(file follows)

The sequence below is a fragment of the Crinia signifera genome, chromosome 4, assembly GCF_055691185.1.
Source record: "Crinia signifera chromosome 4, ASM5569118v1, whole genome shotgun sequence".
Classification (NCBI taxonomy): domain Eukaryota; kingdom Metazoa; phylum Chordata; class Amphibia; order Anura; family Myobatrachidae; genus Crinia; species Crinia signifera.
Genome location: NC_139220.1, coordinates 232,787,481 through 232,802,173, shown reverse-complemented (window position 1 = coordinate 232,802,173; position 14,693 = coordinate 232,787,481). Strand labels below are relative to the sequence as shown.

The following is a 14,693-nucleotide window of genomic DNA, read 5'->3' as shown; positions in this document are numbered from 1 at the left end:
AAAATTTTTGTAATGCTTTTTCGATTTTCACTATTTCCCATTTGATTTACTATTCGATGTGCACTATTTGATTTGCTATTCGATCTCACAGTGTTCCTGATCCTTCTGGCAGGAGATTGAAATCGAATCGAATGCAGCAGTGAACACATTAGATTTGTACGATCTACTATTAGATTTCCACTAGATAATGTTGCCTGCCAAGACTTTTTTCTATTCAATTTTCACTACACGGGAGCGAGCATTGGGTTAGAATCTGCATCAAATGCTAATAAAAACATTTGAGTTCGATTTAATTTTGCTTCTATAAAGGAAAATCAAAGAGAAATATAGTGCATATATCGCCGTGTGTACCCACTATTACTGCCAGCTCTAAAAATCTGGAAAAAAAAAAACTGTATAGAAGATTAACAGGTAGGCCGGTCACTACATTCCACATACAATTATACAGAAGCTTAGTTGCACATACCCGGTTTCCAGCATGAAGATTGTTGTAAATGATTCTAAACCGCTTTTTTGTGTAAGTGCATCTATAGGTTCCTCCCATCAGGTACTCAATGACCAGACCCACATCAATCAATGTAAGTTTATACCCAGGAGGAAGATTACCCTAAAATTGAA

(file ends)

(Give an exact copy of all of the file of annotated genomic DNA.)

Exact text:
The sequence below is a fragment of the Crinia signifera genome, chromosome 4, assembly GCF_055691185.1.
Source record: "Crinia signifera chromosome 4, ASM5569118v1, whole genome shotgun sequence".
Classification (NCBI taxonomy): domain Eukaryota; kingdom Metazoa; phylum Chordata; class Amphibia; order Anura; family Myobatrachidae; genus Crinia; species Crinia signifera.
Genome location: NC_139220.1, coordinates 232,787,481 through 232,802,173, shown reverse-complemented (window position 1 = coordinate 232,802,173; position 14,693 = coordinate 232,787,481). Strand labels below are relative to the sequence as shown.

The following is a 14,693-nucleotide window of genomic DNA, read 5'->3' as shown; positions in this document are numbered from 1 at the left end:
AAAATTTTTGTAATGCTTTTTCGATTTTCACTATTTCCCATTTGATTTACTATTCGATGTGCACTATTTGATTTGCTATTCGATCTCACAGTGTTCCTGATCCTTCTGGCAGGAGATTGAAATCGAATCGAATGCAGCAGTGAACACATTAGATTTGTACGATCTACTATTAGATTTCCACTAGATAATGTTGCCTGCCAAGACTTTTTTCTATTCAATTTTCACTACACGGGAGCGAGCATTGGGTTAGAATCTGCATCAAATGCTAATAAAAACATTTGAGTTCGATTTAATTTTGCTTCTATAAAGGAAAATCAAAGAGAAATATAGTGCATATATCGCCGTGTGTACCCACTATTACTGCCAGCTCTAAAAATCTGGAAAAAAAAAAACTGTATAGAAGATTAACAGGTAGGCCGGTCACTACATTCCACATACAATTATACAGAAGCTTAGTTGCACATACCCGGTTTCCAGCATGAAGATTGTTGTAAATGATTCTAAACCGCTTTTTTGTGTAAGTGCATCTATAGGTTCCTCCCATCAGGTACTCAATGACCAGACCCACATCAATCAATGTAAGTTTATACCCAGGAGGAAGATTACCCTAAAATTGAA